The 2019 Annual Meetings of the African Development Bank Group will be held from 11-14 June 2019, in Malabo, Republic of Equatorial Guinea. Find out more
The core business of climate negotiations officially opened today, Monday 3 December, in the heart of the Silesia region of southern Poland. At the Katowice Conference Centre, more than 20,000 people all over the world are expected to gather to push for effective climate deal
Symbolically, the climate summit was officially launched on 2 December by Frank Bainimarama, former Prime Minister of Fiji and Chair of COP23, MichałKurtyka, Secretary of State in the Polish Ministry of Energy and Chair-Designate of COP24, and Patricia Espinosa, Executive Secretary of the United Nations Framework Convention on Climate Change (UNFCCC).
There is a remarkable level of expectation at COP24. Stakeholders expect this year’s climate talks to rekindle the momentum around climate finance and commitment to limit global temperature increase to 1.5 degrees.It is a case, no less, of agreeing on the ways and means to give the Paris Agreement real force (interview with SeyniNafo here), so that the commitments made do not remain a forlorn hope.
The day started with the "high-level segment" attended by Heads of State and Government as well as plenary sessions
If this COP resonates less with the general public than, for example, COP21 in Paris, which led to the historic signing of the Paris Agreement, this is because it is much more technical, or even technocratic.And this is why it is so crucial.
Developed countries have pledged to increase climate finaning for developing countries to $100 billion by 2020. Developing countries, including the 54 African countries, are expecting clearer commitments on this financing promise from the advanced countries.
And yet, only about 30 Heads of State and Government, essentially from Africa, the European Union and Small Island States made the journey to Katowice for the opening of COP24.The presidents of Nigeria, Benin, Senegal, Botswana, Mauritania and Congo, for example, are present in this climate talks. On the other hand, none of the leaders of the G20 member states, who are responsible for 80% of global greenhouse gas emissions, seem to have listed Katowice as a priority on its diplomatic agenda
General feeling of climate emergency
The world is at a crossroads. The reality of climate change is clear and its impact increasingly being felt in various ways. .
In early October, the Intergovernmental Panel on Climate Change (IPCC) published an alarming report, which reveals that at the current rate of warming, the 1.5 C threshold will be breached between 2030 and 2052.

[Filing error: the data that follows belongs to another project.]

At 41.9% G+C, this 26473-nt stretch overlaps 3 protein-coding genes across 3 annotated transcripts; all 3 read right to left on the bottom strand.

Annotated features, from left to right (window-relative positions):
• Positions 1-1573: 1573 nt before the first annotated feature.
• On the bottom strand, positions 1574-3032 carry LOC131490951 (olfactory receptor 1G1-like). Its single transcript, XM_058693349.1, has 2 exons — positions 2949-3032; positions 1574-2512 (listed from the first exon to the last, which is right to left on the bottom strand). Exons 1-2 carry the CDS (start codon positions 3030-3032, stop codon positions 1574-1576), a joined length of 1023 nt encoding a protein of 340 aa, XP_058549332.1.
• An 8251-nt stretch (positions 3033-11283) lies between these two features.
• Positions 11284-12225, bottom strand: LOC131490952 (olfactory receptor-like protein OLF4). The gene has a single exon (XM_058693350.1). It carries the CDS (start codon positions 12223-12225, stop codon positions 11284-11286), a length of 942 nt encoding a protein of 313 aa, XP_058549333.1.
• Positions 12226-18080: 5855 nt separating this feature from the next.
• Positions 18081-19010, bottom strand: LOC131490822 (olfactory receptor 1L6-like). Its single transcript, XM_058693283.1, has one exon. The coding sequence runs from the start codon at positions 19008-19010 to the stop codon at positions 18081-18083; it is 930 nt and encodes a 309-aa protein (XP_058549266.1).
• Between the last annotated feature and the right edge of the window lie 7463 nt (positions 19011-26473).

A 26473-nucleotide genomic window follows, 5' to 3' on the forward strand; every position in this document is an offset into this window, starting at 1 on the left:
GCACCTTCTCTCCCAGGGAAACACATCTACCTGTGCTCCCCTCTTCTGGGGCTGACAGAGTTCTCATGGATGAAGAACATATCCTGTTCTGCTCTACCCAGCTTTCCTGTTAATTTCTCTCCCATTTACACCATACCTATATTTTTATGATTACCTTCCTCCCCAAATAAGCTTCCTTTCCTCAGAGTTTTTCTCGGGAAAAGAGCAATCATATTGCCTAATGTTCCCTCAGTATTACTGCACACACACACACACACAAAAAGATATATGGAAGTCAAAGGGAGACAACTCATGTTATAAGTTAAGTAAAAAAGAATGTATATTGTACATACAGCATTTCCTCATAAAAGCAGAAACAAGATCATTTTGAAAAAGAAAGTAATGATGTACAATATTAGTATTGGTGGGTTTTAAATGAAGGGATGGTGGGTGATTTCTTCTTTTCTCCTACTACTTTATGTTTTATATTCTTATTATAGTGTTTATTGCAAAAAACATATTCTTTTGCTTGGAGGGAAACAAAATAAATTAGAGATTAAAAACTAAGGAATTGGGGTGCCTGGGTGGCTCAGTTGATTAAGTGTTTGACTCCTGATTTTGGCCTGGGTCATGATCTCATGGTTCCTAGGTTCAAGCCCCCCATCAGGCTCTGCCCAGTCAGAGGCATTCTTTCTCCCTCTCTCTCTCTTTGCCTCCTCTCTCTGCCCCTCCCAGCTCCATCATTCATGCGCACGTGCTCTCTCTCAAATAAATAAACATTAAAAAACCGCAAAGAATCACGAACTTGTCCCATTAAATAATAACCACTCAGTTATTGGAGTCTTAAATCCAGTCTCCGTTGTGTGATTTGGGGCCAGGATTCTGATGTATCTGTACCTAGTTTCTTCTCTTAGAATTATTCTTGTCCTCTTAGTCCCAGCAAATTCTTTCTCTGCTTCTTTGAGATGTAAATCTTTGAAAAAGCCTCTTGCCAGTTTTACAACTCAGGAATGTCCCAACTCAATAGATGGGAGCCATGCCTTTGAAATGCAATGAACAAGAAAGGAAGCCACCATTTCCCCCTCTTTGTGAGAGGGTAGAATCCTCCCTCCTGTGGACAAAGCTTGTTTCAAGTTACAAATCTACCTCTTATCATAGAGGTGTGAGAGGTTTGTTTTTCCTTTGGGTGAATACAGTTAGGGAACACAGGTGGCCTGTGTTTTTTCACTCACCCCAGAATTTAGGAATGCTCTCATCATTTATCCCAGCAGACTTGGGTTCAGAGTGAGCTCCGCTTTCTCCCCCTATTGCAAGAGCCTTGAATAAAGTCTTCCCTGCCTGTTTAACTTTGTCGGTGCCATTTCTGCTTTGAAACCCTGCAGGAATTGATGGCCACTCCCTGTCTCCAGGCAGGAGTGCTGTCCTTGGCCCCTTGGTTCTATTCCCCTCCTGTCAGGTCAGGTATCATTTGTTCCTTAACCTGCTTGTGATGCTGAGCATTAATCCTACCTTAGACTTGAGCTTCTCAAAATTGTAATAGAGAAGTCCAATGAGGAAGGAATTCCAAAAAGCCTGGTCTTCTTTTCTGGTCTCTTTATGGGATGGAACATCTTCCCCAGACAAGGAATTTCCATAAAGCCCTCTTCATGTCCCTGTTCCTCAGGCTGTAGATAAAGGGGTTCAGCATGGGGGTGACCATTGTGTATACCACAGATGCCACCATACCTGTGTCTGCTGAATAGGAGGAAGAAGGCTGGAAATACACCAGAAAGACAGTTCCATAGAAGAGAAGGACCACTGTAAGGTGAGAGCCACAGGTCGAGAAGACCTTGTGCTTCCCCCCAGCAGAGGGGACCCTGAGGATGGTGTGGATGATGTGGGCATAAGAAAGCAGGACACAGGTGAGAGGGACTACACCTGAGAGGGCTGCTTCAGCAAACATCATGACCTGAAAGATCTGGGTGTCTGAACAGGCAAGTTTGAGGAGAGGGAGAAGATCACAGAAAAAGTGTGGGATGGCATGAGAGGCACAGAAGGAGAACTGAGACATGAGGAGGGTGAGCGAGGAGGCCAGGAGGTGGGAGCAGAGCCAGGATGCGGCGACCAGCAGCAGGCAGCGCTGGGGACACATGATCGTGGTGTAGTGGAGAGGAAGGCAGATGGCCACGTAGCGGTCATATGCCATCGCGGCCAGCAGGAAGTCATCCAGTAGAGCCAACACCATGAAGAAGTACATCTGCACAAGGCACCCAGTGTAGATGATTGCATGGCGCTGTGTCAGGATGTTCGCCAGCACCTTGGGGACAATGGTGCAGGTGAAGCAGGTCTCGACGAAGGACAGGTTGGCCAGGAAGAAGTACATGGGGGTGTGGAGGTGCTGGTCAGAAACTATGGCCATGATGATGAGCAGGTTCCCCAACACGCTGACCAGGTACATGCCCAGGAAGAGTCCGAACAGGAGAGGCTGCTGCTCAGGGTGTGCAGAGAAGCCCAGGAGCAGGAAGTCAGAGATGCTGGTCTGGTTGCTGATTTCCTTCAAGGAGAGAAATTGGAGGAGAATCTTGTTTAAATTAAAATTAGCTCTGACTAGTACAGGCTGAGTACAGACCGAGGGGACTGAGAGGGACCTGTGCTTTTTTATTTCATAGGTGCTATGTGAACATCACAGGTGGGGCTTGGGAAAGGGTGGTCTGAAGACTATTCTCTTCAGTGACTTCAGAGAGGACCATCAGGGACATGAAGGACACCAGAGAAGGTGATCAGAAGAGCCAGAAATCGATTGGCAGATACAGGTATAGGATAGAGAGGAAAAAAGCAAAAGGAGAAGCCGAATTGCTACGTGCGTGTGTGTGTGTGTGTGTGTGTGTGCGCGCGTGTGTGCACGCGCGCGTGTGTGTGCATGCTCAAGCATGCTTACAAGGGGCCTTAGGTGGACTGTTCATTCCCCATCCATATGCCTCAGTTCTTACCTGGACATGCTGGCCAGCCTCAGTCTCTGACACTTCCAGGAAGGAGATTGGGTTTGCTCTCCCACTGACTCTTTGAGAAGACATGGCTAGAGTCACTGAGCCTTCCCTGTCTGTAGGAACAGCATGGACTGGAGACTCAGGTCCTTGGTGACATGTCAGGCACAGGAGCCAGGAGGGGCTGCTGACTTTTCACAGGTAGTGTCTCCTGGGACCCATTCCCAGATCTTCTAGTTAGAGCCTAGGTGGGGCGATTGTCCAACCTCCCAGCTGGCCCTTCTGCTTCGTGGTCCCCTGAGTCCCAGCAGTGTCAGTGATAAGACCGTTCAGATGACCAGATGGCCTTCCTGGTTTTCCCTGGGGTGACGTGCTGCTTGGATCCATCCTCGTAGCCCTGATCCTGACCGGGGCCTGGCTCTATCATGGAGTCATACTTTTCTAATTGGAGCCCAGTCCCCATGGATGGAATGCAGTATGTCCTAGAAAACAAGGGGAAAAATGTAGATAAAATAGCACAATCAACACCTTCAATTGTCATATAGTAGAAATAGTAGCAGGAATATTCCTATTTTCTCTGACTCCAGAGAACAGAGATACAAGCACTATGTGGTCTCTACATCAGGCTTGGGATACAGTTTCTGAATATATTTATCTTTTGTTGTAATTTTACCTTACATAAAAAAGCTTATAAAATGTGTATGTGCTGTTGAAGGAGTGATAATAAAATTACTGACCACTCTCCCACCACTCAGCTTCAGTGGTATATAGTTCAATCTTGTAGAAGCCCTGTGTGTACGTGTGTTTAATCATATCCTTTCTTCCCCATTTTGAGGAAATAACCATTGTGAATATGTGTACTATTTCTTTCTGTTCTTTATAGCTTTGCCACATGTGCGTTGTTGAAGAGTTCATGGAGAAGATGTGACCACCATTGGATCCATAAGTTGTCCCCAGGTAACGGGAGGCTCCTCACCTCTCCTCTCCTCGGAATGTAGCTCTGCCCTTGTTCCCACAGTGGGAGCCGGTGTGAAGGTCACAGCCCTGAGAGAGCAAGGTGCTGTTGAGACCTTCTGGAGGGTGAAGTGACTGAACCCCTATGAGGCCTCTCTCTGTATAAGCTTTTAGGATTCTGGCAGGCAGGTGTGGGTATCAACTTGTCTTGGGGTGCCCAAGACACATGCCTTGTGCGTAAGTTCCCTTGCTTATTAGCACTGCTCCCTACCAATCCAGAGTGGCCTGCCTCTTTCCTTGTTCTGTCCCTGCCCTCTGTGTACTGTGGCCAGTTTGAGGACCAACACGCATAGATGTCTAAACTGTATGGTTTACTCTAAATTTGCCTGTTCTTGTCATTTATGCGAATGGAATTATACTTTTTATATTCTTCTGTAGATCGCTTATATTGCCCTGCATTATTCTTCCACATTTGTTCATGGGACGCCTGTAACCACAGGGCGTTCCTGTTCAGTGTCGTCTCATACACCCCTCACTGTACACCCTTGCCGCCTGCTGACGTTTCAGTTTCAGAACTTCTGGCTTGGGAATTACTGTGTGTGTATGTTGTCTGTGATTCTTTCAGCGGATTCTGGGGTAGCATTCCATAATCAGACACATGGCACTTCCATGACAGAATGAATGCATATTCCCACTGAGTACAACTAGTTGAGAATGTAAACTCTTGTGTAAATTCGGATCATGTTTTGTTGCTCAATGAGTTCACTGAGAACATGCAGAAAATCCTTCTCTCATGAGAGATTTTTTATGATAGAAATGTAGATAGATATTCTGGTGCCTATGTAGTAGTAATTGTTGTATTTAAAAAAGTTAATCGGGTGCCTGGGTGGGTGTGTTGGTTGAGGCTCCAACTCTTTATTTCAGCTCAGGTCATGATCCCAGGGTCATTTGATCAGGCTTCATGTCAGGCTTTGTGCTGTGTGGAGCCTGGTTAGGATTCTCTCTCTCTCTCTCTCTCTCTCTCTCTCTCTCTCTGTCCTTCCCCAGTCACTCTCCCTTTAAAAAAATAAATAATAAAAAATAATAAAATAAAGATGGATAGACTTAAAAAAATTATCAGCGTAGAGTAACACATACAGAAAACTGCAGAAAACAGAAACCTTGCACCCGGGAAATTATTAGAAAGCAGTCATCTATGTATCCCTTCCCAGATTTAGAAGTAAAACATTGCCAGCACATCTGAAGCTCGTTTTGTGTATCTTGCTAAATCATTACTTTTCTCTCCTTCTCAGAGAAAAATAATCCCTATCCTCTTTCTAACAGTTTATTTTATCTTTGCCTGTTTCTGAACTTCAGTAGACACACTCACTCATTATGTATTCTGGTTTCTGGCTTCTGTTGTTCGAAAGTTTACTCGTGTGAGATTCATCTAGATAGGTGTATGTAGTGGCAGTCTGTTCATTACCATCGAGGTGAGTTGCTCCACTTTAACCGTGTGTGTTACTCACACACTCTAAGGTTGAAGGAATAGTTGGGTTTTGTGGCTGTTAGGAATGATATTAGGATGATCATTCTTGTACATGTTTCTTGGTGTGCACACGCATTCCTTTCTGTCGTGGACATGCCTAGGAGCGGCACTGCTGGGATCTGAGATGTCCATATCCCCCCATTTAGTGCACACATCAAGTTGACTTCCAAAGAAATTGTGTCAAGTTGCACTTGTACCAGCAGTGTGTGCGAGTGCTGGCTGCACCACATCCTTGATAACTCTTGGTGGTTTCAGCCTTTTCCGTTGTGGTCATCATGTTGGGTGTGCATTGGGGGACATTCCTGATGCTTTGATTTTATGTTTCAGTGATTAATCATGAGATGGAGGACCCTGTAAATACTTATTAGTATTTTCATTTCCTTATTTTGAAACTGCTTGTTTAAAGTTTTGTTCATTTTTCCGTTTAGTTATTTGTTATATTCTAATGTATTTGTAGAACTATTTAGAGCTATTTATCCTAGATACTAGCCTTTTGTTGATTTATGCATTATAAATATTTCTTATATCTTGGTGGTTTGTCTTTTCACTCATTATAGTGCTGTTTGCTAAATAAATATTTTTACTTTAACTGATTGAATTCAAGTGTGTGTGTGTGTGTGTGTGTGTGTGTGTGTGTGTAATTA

In mid-November, a study published in Nature Climate Change modelled the extreme concurrent disasters to which humanity will be exposed by 2100, if we fail to drastically reduce greenhouse gas emissions.
On the eve of the opening of COP24, the World Meteorological Organization (WMO) reiterated that“if current trends in the concentration of greenhouse gases continue, the average surface temperature of the globe is set to increase by 3 to 5 degrees Celsius by the end of the twenty-first century”.
Such scenarios do not bode well for Africa, which is bearing thebrunt of the effects of climate change. In other words, Africa needs to unite all its advocacy efforts and strength to fight climate change and counter its effects.
Africa Day: African momentum intensies around action against climate
The first day of COP24 marks the holding of Africa Day, a joint initiative of the African Development Bank (AfDB), The African Union Commission (AUC), the United Nations Economic Commission for Africa (UNECA) and the New Partnership for Africa's Development (NEPAD). This year's Africa Day theme is: "The Africa NDC Hub: Going further and faster with NDC implementation in support of Agenda 2063".
Currently about 90% of African countries – 49 out of 54 – have ratified their Nationally Determined Contributions (NDCs). This affirms the continent's awareness and increasing commitment to the fight against climate change.
The urgency of climate risk, particularly to Africa’s transformation, points to another urgent matter: taking action and quickly. This is fundamental to building an Africa that is resilient, green and prosperous.